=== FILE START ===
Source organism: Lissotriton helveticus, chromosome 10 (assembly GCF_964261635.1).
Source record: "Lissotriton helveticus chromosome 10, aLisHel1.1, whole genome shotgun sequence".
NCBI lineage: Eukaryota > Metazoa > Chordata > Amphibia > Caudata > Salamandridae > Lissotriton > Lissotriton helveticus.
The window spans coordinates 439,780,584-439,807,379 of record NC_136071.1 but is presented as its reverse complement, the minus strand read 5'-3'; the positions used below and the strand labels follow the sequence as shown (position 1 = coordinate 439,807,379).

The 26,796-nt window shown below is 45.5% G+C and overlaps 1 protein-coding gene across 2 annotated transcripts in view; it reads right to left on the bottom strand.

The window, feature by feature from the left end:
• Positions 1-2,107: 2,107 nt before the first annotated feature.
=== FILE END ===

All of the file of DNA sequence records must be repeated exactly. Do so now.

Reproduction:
Source organism: Lissotriton helveticus, chromosome 10 (assembly GCF_964261635.1).
Source record: "Lissotriton helveticus chromosome 10, aLisHel1.1, whole genome shotgun sequence".
NCBI lineage: Eukaryota > Metazoa > Chordata > Amphibia > Caudata > Salamandridae > Lissotriton > Lissotriton helveticus.
The window spans coordinates 439,780,584-439,807,379 of record NC_136071.1 but is presented as its reverse complement, the minus strand read 5'-3'; the positions used below and the strand labels follow the sequence as shown (position 1 = coordinate 439,807,379).

The 26,796-nt window shown below is 45.5% G+C and overlaps 1 protein-coding gene across 2 annotated transcripts in view; it reads right to left on the bottom strand.

The window, feature by feature from the left end:
• Positions 1-2,107: 2,107 nt before the first annotated feature.